Ex-feds encourage stint in government
I had dinner last night in Washington with two retired career federal managers who now work for an information technology firm. (By the way, it was really cold in Washington last night -- my wife had been in DC on Wednesday, and told me Thursday morning when I was leaving Boston not to bother to take my winter jacket. That advice turned out to be a mistake!) During dinner, where we were, among other topics, talking about the difficulties of attracting young people to public service in government, one of them said to me: "Don't tell my bosses this, but I have actually urged a number of our brightest young employees to leave the company for a few years and work for the government as civil servants. I say to them that they should spend time directly serving their country and experience the feeling of actually working inside government." He had actually succeeded in persuading some of his company's young talent to do just that, with salary sacrifices. If they come back to the company in a few years, which he suspects most will, he believes they will have gained a perspective that will better help them serve their government customers. The two ex-feds at dinner also mentioned that their firm's culture was that whenever there was a conflict between serving the government customer and the firm's short-term interest, the choice should always be to serve the customer, because that was in the firm's long-term interest. Both of those remarks shed light on the nature of the government-industry relationship in IT and also on debates about the revolving door. Neither remark suggests that the government doesn't need prudently to defend its interests in a contractual relationship. First of all, not all firms are like the one these ex-feds described, and if bad actors can get away with profiting from mistreating the government, it will be harder for the good actors to thrive. Second, important features of the procurement system -- particularly the emphasis on using past performance in contract award that came about during the procurement reforms of the l990's -- are necessary to create a world where the long-term interest of a firm is to serve its customers. But those remarks do suggest a different take on the government-industry relationship than the one portraying all contractors as some sort of career criminals who need to be watched like one would oversee prisoners making license plates in a penitentiary. And they suggest a more nuanced take on debates about the revolving door, because the infusion of ex-feds into these firms is, I believe, an important force creating the culture those two ex-feds described.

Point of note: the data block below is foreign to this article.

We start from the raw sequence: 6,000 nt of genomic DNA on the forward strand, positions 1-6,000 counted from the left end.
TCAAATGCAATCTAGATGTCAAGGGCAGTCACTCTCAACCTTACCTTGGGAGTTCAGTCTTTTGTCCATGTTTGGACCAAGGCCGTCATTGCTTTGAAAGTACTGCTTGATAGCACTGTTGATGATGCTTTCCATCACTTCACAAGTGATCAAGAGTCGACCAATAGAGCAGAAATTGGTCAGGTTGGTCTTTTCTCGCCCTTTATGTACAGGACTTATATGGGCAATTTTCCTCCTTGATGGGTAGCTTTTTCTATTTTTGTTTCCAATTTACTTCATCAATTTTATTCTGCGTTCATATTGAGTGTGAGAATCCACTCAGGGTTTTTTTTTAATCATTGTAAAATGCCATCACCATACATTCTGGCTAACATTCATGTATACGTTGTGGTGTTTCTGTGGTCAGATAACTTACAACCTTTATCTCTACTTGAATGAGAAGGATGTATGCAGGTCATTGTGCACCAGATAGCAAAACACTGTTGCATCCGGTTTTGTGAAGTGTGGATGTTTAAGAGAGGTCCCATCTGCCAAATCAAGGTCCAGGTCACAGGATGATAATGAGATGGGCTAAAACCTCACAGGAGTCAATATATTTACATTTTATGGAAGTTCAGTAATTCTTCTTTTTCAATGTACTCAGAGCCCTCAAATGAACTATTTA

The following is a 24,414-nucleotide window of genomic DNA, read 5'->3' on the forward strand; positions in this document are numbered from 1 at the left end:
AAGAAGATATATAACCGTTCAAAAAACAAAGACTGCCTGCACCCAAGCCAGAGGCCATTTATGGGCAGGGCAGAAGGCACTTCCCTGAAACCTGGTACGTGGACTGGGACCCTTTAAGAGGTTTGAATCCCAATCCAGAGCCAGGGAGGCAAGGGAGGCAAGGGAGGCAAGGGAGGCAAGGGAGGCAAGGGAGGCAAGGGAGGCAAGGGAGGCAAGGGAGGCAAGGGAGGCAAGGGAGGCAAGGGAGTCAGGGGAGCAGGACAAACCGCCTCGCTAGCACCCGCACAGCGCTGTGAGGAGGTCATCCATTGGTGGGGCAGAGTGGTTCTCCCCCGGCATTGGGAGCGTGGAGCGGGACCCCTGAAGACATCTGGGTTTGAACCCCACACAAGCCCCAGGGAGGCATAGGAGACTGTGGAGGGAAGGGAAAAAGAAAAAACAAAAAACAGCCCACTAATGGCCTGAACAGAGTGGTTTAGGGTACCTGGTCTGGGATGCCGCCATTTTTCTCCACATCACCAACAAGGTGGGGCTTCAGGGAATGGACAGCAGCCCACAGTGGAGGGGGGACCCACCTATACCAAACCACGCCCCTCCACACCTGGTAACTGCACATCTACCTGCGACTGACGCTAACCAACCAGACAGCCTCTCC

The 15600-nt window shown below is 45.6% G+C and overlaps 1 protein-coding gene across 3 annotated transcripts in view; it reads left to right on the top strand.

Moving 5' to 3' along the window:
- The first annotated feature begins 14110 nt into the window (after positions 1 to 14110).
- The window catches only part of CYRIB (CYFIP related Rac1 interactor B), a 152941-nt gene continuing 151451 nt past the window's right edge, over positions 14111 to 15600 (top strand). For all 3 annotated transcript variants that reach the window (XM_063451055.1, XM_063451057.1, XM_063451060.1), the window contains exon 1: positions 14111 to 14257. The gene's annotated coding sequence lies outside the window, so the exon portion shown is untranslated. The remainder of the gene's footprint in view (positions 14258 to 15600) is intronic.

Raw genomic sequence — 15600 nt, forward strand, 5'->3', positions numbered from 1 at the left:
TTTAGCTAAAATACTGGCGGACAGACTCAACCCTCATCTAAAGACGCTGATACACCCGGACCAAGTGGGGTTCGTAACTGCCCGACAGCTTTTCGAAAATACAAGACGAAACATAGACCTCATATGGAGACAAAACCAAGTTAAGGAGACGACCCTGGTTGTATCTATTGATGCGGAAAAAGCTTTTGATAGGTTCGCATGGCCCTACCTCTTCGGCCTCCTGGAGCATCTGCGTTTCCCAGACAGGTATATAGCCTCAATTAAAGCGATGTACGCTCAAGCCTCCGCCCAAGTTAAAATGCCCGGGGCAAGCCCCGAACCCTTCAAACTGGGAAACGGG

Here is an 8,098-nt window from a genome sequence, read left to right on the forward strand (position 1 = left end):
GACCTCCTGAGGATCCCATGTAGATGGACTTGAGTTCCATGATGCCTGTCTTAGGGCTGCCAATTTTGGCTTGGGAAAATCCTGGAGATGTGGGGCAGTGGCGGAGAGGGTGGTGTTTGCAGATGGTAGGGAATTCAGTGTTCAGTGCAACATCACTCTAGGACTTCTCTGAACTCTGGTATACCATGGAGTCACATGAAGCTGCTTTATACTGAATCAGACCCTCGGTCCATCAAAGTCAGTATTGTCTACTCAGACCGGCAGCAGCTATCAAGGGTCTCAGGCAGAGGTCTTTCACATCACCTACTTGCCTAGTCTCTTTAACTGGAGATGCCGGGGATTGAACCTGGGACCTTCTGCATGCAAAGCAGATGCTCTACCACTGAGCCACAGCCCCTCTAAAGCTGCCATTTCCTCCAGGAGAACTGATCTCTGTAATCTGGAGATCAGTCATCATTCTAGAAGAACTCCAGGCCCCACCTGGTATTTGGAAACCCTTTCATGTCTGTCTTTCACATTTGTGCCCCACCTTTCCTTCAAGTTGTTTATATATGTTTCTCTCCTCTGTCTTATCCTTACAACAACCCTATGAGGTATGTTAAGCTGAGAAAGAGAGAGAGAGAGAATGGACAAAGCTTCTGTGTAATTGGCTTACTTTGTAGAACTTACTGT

Posted by Steve Kelman on Apr 06, 2007 at 12:08 PM